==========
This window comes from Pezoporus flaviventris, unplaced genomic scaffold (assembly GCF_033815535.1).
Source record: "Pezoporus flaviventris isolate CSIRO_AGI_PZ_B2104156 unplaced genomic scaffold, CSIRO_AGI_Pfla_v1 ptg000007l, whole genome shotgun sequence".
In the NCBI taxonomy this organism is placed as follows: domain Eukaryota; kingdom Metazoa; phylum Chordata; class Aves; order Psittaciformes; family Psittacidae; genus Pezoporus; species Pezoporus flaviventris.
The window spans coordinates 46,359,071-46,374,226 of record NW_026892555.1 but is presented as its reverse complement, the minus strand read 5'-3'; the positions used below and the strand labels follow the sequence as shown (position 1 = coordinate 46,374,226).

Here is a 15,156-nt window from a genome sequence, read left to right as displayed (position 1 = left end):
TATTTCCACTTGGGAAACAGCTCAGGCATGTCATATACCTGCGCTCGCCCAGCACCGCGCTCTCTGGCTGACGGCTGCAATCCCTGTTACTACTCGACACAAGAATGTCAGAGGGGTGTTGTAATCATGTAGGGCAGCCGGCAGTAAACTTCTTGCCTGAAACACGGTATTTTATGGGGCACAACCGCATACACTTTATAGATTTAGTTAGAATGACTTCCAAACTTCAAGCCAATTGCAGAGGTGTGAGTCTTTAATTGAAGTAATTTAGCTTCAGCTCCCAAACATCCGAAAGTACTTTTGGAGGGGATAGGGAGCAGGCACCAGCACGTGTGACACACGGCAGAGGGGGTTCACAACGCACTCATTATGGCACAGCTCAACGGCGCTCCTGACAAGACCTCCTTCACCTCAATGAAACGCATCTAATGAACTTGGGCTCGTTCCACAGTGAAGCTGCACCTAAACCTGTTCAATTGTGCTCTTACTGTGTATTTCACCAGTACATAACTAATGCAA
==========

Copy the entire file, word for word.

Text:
This window comes from Pezoporus flaviventris, unplaced genomic scaffold (assembly GCF_033815535.1).
Source record: "Pezoporus flaviventris isolate CSIRO_AGI_PZ_B2104156 unplaced genomic scaffold, CSIRO_AGI_Pfla_v1 ptg000007l, whole genome shotgun sequence".
In the NCBI taxonomy this organism is placed as follows: domain Eukaryota; kingdom Metazoa; phylum Chordata; class Aves; order Psittaciformes; family Psittacidae; genus Pezoporus; species Pezoporus flaviventris.
The window spans coordinates 46,359,071-46,374,226 of record NW_026892555.1 but is presented as its reverse complement, the minus strand read 5'-3'; the positions used below and the strand labels follow the sequence as shown (position 1 = coordinate 46,374,226).

Here is a 15,156-nt window from a genome sequence, read left to right as displayed (position 1 = left end):
TATTTCCACTTGGGAAACAGCTCAGGCATGTCATATACCTGCGCTCGCCCAGCACCGCGCTCTCTGGCTGACGGCTGCAATCCCTGTTACTACTCGACACAAGAATGTCAGAGGGGTGTTGTAATCATGTAGGGCAGCCGGCAGTAAACTTCTTGCCTGAAACACGGTATTTTATGGGGCACAACCGCATACACTTTATAGATTTAGTTAGAATGACTTCCAAACTTCAAGCCAATTGCAGAGGTGTGAGTCTTTAATTGAAGTAATTTAGCTTCAGCTCCCAAACATCCGAAAGTACTTTTGGAGGGGATAGGGAGCAGGCACCAGCACGTGTGACACACGGCAGAGGGGGTTCACAACGCACTCATTATGGCACAGCTCAACGGCGCTCCTGACAAGACCTCCTTCACCTCAATGAAACGCATCTAATGAACTTGGGCTCGTTCCACAGTGAAGCTGCACCTAAACCTGTTCAATTGTGCTCTTACTGTGTATTTCACCAGTACATAACTAATGCAA